Back to basics for the GOP

 

In the most widely mocked comment of the day, Mark Needham, the head of Heritage Action, the group that did more to send the GOP on a suicidal mission to defund Obamacare than any other, declared Wednesday on Fox News: “Well, everybody understands that we’re not going to be able to repeal this law until 2017 and that we have to win the Senate and win the White House.” Hmm.

So:

• Sen. Ted Cruz, R-Texas, was deceiving voters by saying the GOP could accomplish this by “not blinking.”

• Under false pretenses, Heritage Action was raising money and harassing the offices of Republicans who resisted the phony plan.

• Talk-show hosts and editors of conservative magazines who defended Cruz and Heritage Action were either complicit in the scam or very gullible.

• The Senate dealmakers who rescued the GOP from itself were not “sellouts” but heroes.

• Heritage Action, Cruz and Sen. Mike Lee, R-Utah, are not “true conservatives” but opportunists.

Well, it’s not like we didn’t point out all that and more.

A Senate Republican, disgusted with the whole charade, told us, “It’s pretty clear that Heritage Action and other special interests own the votes of some Republican members of Congress. We saw it on full display (Tuesday). It’s shameful and embarrassing and, unfortunately, it only makes it more difficult for the many Republicans who want to do the right thing.”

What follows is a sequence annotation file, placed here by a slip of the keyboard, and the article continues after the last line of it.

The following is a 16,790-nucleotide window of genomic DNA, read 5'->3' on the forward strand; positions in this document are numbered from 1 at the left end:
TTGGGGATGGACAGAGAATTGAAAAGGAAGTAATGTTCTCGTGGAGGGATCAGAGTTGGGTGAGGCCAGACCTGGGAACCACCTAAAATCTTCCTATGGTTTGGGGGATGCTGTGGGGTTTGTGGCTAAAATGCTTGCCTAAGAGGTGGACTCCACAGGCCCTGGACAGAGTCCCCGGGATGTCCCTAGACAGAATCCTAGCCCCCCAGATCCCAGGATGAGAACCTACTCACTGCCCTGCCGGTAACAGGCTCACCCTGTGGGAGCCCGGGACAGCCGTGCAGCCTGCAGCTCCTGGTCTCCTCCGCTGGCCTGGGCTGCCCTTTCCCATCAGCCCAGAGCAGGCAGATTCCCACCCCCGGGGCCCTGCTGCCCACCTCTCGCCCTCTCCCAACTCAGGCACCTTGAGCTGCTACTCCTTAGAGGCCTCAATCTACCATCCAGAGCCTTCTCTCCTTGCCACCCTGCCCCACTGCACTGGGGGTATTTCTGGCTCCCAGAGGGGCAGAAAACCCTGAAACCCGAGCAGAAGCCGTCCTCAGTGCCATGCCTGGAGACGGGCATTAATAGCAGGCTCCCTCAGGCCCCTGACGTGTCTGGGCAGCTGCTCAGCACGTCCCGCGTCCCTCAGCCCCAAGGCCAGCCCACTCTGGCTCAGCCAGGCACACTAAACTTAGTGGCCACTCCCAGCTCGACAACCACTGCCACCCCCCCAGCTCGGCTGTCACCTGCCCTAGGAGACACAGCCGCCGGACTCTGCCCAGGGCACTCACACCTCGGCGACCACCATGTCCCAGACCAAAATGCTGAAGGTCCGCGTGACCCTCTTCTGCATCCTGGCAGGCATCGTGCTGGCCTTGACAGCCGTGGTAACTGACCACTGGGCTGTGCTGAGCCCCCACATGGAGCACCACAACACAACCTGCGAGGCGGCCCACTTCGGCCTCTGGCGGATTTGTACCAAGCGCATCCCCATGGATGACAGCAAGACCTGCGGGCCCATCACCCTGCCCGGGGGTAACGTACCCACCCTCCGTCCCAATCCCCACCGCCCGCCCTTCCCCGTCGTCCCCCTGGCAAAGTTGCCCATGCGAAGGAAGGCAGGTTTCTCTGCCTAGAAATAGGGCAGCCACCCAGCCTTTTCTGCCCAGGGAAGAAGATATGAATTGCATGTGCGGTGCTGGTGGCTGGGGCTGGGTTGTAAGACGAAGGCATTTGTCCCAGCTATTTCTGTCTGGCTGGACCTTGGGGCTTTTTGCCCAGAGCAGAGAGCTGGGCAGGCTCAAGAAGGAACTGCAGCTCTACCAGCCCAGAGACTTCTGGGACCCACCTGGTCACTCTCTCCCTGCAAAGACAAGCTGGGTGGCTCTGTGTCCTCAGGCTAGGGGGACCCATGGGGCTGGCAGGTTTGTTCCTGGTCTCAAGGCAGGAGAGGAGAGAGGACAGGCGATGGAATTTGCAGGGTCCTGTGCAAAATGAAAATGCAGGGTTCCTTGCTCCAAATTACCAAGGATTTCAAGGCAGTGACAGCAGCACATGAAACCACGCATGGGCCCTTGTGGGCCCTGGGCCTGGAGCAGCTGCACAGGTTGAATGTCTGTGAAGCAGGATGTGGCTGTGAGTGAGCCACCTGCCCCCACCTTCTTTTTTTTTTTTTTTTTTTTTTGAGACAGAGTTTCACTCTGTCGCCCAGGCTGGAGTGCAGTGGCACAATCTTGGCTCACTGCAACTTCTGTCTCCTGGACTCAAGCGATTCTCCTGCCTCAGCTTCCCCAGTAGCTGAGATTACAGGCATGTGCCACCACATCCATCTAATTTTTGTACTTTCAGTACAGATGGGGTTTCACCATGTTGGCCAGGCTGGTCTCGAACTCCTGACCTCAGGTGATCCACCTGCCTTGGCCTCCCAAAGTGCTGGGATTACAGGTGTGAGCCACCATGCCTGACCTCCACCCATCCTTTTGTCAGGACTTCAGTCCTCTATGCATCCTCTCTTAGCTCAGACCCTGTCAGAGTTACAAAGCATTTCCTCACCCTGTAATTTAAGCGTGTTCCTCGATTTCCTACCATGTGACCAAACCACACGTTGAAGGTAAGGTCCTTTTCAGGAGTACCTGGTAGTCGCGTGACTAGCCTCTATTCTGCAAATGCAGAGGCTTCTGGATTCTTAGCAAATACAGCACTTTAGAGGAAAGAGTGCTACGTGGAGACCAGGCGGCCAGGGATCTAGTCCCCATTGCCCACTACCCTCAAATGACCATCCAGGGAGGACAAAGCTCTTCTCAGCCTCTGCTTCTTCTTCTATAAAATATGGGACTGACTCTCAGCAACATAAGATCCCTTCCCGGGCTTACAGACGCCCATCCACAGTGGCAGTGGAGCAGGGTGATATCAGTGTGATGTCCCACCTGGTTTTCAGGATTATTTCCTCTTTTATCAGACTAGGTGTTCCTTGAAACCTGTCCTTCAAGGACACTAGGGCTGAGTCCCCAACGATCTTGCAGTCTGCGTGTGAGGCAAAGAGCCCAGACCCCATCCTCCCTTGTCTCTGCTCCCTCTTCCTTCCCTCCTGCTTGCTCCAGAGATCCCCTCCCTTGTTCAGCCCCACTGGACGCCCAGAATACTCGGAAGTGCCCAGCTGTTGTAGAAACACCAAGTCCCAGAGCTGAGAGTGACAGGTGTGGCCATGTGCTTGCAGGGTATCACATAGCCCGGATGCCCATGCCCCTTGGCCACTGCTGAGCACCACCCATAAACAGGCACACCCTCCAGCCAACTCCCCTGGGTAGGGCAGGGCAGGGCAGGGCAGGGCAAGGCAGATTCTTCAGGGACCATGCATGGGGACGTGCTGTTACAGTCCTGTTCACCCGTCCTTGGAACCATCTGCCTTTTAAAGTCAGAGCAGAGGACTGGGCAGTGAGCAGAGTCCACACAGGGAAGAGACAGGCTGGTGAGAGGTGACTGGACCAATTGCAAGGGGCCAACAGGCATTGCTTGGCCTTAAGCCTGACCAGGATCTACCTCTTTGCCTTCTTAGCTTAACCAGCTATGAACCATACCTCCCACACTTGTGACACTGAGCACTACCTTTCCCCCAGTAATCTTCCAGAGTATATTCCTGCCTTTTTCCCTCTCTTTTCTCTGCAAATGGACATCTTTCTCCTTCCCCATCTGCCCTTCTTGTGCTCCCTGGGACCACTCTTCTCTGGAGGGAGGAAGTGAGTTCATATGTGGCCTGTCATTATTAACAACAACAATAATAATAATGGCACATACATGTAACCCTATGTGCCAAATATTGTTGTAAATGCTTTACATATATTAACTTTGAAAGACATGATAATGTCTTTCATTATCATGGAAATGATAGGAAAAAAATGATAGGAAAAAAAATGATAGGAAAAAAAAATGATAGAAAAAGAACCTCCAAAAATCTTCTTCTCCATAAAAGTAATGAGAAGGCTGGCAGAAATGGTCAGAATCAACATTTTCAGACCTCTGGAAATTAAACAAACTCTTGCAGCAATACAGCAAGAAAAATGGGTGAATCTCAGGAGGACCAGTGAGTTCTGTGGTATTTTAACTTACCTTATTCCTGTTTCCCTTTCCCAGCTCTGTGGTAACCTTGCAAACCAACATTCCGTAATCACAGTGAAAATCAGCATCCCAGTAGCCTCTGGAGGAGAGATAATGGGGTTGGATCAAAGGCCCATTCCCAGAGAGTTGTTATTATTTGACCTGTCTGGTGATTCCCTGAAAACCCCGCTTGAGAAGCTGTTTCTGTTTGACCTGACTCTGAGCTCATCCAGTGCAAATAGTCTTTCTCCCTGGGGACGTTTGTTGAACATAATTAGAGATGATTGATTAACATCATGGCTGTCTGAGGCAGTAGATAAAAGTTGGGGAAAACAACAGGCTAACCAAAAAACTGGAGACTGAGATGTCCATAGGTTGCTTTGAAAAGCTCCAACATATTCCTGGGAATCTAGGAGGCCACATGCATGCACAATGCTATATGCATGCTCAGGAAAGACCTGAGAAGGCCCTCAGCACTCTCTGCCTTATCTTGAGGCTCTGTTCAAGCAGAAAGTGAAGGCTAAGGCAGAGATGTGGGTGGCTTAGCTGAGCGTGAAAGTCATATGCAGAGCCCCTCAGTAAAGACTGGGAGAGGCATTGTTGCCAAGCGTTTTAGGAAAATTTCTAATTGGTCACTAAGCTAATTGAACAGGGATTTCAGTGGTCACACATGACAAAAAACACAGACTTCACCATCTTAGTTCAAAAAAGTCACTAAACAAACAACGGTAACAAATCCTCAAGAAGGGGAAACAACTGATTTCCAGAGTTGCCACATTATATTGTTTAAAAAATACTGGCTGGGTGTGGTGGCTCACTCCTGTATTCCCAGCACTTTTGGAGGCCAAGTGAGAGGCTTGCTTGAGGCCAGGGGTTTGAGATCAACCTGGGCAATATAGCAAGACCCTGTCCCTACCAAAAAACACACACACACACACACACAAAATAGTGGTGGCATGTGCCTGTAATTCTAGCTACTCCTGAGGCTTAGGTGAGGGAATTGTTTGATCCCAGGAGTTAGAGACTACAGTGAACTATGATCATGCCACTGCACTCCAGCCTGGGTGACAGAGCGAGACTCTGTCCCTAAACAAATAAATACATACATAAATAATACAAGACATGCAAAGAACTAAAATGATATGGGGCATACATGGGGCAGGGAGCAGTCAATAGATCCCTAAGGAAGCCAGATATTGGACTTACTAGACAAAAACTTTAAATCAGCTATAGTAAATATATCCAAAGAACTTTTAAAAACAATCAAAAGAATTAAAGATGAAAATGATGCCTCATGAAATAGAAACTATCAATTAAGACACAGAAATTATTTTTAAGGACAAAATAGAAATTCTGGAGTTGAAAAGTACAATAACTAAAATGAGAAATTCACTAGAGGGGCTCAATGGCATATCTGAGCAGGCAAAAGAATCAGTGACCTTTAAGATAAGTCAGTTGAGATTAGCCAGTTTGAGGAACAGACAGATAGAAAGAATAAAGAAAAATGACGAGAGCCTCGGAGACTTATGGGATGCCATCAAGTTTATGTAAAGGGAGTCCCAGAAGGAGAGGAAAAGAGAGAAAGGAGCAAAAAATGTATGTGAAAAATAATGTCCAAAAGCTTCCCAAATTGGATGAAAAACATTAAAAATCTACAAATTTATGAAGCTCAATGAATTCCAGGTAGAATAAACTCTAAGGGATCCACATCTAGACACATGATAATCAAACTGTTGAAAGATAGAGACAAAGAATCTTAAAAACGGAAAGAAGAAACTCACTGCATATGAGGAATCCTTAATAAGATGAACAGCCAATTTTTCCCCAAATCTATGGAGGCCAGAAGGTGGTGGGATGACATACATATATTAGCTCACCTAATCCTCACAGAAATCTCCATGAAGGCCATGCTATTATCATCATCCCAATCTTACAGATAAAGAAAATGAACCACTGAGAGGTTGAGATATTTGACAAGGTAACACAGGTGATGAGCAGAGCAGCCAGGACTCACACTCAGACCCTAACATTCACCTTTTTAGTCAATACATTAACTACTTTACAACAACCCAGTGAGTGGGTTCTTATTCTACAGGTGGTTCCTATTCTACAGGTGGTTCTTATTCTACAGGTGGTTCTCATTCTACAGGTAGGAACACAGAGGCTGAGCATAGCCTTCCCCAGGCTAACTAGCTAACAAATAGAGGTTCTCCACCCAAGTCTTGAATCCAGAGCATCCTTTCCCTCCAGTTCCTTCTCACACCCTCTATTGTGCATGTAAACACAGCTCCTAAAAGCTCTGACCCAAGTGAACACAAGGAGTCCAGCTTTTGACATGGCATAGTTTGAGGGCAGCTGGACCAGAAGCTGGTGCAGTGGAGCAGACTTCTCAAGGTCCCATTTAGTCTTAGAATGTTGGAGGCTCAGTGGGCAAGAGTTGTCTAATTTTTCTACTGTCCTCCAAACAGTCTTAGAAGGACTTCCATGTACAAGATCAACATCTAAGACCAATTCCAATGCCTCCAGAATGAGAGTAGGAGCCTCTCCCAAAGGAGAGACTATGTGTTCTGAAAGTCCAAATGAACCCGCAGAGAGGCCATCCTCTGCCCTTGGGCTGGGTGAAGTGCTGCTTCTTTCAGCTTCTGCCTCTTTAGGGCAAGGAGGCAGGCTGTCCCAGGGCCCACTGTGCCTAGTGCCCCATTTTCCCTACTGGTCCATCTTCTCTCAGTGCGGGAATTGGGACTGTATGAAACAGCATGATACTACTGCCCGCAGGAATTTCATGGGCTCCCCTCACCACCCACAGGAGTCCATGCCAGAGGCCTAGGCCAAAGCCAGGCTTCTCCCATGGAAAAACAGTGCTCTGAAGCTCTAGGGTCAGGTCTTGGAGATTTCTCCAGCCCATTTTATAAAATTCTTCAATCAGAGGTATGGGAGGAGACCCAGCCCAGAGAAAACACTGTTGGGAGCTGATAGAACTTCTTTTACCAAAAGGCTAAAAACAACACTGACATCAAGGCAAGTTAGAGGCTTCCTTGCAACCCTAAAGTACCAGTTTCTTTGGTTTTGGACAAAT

For all the inconvenience, bad press and hardship the shutdown induced, the GOP right-wingers got nothing in the Senate-brokered bill to fund the government through Jan. 15. Some who supported the shutdown are trying to spin this as a victory in “focusing the country” on Obamacare. Baloney. The country would have been more focused if the only narrative these past weeks had been Obamacare’s disastrous rollout, abysmal enrollment and design defects.

Republicans who want to win elections and advance conservative principles should keep in mind the costs of this embarrassment — and the fact that the people in the Senate, House, governor’s mansions and media who tried to steer the party clear of the fiasco might just have a better grip on things than those driving the shutdown showdown.

We don’t know whether an earlier confrontation with the hard right in the House would have spared the party and the country this agony, or whether House Speaker John Boehner, R-Ohio, had more support from moderates than the prolonged struggle suggested.

What is obvious, however, is that the Republican Party needs to steer clear of charlatans, stop disregarding evidence of what actual voters want and figure out how to advance voters’ policy goals and electoral interests.

© 2013, The Washington Post

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